Spring on Ennadai Lake
While trees were budding and spring flowers were revealing themselves in lower latitudes, the Barren Lands of Arctic Haven were still blanketed with snow. This spring was unique in that it was one of the coldest our team has experienced at Arctic Haven since taking over the lodge 6 years ago. But the Arctic wouldn’t be quite so interesting without it’s intense weather and we all know there is no such thing as bad weather, just bad clothing - a lakeside sauna helps too! That’s how the saying goes, right?
A fiery moon and the aurora borealis over Ennadai Lake. Photo: Nansen Weber
Our team and guests embraced the low temperatures and took full advantage of the activities and sights of Ennadai Lake in the spring! It is not often we get to see the aurora borealis from Arctic Haven in the spring, but our guests were treated to a spectacular show on the first two nights of their stay. There is truly nothing more special than seeing the Northern Lights illuminate the frozen lake and snowy landscape on Ennadai Lake! The snow cover and temperatures also made cross-country skiing possible and we were able to explore the surrounding area, traversing frozen Ennadai lake and venturing into the black spruce forest.
The Qamanirjuaq caribou herd begins its northbound migration to the calving grounds. Photo: Nansen Weber
This season, we were fortunate to have local bush pilot, Dave Olesen on site to provide private flights to our guests, so they could gain perspective from above and spot the caribou herds starting their northbound migration to the calving grounds.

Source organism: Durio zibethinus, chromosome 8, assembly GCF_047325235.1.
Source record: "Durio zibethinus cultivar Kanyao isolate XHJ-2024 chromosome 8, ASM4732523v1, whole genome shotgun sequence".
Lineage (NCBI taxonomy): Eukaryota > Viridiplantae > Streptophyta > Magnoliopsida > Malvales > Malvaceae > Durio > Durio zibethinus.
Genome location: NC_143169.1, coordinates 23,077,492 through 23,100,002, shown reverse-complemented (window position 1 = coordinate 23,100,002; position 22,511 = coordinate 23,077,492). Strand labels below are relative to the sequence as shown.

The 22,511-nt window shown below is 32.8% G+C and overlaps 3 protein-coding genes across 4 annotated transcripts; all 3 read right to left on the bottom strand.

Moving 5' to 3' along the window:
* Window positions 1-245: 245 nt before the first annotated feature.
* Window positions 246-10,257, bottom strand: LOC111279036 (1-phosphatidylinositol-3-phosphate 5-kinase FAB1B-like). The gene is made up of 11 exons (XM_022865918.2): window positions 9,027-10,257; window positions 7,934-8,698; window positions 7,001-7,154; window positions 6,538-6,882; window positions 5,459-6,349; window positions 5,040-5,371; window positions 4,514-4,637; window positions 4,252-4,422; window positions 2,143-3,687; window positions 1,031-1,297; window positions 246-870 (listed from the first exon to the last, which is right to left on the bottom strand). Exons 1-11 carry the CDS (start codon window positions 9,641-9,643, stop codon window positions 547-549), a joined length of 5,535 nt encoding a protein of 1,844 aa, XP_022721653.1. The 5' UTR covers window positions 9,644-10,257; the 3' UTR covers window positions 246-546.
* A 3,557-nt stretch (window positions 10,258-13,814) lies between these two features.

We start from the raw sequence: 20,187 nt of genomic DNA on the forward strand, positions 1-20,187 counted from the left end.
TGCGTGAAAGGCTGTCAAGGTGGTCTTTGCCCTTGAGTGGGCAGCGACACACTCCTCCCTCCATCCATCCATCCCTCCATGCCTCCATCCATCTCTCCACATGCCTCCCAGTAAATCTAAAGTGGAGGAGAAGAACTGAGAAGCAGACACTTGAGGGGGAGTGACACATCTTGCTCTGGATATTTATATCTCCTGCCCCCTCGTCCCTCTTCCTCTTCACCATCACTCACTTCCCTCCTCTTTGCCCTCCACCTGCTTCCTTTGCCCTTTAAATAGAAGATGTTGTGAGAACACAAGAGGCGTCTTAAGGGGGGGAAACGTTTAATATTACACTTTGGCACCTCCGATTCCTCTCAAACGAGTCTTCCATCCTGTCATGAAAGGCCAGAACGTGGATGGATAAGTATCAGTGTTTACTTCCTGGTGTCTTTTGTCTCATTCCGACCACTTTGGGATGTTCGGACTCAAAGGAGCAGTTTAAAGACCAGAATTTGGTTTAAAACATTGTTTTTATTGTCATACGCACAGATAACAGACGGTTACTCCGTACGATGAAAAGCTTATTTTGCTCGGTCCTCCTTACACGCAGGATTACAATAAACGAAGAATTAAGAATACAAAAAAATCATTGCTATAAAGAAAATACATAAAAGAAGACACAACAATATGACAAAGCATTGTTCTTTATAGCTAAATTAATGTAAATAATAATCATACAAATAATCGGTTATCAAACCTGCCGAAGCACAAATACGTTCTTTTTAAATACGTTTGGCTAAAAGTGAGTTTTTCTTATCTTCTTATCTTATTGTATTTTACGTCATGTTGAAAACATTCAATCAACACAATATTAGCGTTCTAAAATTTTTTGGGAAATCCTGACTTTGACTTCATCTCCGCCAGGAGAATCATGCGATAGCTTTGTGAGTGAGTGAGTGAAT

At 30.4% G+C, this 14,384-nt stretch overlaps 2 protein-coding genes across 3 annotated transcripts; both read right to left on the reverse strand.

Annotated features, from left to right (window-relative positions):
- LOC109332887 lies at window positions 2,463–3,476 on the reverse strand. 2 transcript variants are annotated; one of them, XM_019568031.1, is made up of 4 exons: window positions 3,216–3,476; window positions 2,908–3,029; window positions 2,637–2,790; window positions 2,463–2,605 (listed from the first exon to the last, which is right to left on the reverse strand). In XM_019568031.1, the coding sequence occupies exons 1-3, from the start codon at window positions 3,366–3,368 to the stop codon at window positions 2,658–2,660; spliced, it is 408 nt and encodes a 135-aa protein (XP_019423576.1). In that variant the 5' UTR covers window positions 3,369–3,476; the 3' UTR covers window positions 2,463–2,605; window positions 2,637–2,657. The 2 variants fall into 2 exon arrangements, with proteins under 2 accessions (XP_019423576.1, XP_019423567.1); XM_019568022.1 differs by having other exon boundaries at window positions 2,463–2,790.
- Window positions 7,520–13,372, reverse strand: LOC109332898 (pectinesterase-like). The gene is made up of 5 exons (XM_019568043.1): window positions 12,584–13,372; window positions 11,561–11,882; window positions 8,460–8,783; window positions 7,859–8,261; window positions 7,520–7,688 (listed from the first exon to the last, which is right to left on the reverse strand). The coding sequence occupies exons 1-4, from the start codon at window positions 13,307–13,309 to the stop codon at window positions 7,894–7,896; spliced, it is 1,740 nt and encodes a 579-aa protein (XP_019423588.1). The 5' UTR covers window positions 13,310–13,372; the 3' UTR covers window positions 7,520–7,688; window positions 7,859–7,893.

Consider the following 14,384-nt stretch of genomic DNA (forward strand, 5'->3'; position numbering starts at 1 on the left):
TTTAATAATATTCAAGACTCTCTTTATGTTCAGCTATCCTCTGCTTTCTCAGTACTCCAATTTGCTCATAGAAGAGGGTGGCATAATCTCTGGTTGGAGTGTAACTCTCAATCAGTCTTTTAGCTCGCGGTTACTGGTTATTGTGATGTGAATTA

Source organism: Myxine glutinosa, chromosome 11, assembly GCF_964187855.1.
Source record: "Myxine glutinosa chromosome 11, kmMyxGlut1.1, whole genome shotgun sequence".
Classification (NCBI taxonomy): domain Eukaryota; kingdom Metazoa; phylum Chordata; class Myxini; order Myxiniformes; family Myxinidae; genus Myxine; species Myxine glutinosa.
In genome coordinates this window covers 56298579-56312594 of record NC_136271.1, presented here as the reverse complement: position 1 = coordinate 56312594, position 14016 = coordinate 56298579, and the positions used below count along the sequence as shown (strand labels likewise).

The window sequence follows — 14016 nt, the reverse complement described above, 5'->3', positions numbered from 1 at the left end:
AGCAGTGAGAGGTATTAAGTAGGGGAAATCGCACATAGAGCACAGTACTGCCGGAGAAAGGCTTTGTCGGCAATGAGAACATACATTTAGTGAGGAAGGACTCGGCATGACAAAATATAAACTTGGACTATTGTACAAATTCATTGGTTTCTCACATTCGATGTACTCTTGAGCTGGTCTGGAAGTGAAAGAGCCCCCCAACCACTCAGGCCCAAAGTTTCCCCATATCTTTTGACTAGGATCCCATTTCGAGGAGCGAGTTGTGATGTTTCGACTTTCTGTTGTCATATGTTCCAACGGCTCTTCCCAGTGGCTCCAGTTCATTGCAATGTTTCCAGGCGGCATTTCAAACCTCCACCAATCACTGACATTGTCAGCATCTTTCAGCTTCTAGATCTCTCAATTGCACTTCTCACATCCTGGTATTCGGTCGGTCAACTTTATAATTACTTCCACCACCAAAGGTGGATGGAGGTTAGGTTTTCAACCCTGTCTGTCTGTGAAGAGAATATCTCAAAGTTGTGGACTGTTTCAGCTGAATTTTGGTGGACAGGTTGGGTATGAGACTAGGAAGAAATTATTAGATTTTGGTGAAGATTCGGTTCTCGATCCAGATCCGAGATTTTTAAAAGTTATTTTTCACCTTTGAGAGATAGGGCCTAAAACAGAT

Dave lives off the grid on Great Slave Lake and operates custom dog-sledding and bush flight services in the region with his company Hoarfrost River Huskies. This season, he flew in with his AVIAT A-1B Husky, a one-passenger plane perfect for photography and wildlife observation due to its ability to fly relatively low while staying quiet. With the plane, we were able to spot several groups of caribou, slowly moving northwards, but without the usual urgency that the temperature changes of spring initiate. Dave also observed a site where muskox must have hunkered down for the winter - just north of the lodge! This was an interesting observation because we do not typically see them so far south.
Dave Olesen's bush plane equipped with skis flies over the lodge. Photo: Nansen Weber
On the last day, guests were treated to an encounter with a pair of cross foxes who were at ease with their visitors’ presence. These beautiful creatures are actually a colour variant of red foxes, with a lighter-coloured stripe from neck-to-tail, intersected by another stripe across the shoulder.
Finally, our chilly days ended with delicious meals and evenings in the toasty confines of our hand crafted sauna or snuggled in an armchair beside the lodge’s fireplace. There is no better way to relax and reflect on a day of adventure!